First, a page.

I look forward to seing you on Wednesday!     

Alannah Fitzgerald
2:49pm 22 March 2011


Hello All,

I finally made it into the cloudspace and have been rapidly taking in your interesting discussions on OER content as it applies to language learning and teaching, including sourcing content that was not specifically designed with an educational purpose. 

I've just finished doing a couple of days of OER CPD training with my English for Academic Purposes (EAP) colleagues at Durham and some interesting issues/insights came out of these workshops which I hope to touch on with you all tomorrow in person.

I think, unlike the ESOL teaching world where the emphasis is placed heavily on student-centred approaches to teaching with much learning content, both proprietory and open, reflecting this methodology the EAP teaching world in contrast requires instructors to be more teacher-centred in their teaching methodology as they devise support for different students dealing with vastly different discipline-specific texts and academic contexts where English is the target language. This is quite de-skilling for a lot of EAP teachers who have essentially come through ESOL training accreditation schemes and that is why an informal learning and professional network like BALEAP (the British Association for Lecturers in EAP) is so essential for sharing resources on how to re-skill EAP teachers to better suit the needs of their learners.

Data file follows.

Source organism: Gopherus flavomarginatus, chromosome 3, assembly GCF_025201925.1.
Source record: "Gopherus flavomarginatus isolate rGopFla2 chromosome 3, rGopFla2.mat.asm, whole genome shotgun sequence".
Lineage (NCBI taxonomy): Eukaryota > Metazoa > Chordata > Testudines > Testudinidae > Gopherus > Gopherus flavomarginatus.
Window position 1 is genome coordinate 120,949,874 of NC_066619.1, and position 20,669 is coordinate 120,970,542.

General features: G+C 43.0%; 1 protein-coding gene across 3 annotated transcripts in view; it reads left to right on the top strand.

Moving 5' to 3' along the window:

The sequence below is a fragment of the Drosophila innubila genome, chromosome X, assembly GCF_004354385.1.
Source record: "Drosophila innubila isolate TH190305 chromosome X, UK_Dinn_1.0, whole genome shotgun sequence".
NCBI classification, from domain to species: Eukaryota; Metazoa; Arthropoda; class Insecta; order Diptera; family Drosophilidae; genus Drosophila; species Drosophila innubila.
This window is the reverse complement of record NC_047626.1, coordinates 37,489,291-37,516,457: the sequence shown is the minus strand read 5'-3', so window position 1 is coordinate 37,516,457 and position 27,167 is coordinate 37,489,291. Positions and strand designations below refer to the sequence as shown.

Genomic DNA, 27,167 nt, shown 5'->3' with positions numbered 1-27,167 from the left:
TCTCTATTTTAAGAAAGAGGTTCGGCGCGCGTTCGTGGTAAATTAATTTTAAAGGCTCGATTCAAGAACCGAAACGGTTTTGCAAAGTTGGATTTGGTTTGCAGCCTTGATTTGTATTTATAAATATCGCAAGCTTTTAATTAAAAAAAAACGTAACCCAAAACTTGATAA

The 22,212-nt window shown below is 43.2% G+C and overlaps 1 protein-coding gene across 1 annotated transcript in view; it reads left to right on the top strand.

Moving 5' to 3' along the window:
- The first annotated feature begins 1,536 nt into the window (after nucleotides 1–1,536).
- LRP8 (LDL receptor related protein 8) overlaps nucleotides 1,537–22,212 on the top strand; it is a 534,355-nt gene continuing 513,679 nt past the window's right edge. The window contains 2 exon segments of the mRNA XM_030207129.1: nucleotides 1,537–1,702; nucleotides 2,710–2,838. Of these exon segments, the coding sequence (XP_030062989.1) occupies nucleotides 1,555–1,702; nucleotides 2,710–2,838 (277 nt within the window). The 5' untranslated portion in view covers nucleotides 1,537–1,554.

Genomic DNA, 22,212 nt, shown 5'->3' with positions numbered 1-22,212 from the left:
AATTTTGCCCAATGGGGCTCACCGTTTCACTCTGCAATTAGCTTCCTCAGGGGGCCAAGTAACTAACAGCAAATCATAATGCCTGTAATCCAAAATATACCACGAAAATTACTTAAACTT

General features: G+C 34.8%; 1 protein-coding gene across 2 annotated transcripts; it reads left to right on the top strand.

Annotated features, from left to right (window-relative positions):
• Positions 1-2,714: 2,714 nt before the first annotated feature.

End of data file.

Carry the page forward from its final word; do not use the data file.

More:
Getting back to OER, we have found that a lot of the OER out there for EAP focuses heavily on academic skills only e.g. how to give a great presentation, how to manage your time and be more autonomous as a learner etc but there isn't much in the way of OER for EAP that deals with different genres of academic texts or that compares the work of academics writing for publication (the type of content our sts have to consume in their reading) or the work of successful university students (assignments, dissertations etc). However, when we looked at OER by e.g. the OU on Public Dialogue which we found in Jorum and saw the authentic texts embedded into the OER desgin we felt that this would be content that we could work with to develop niche EAP OER that might actually help our students prepare for the types of assessments they will face in their respective academic contexts.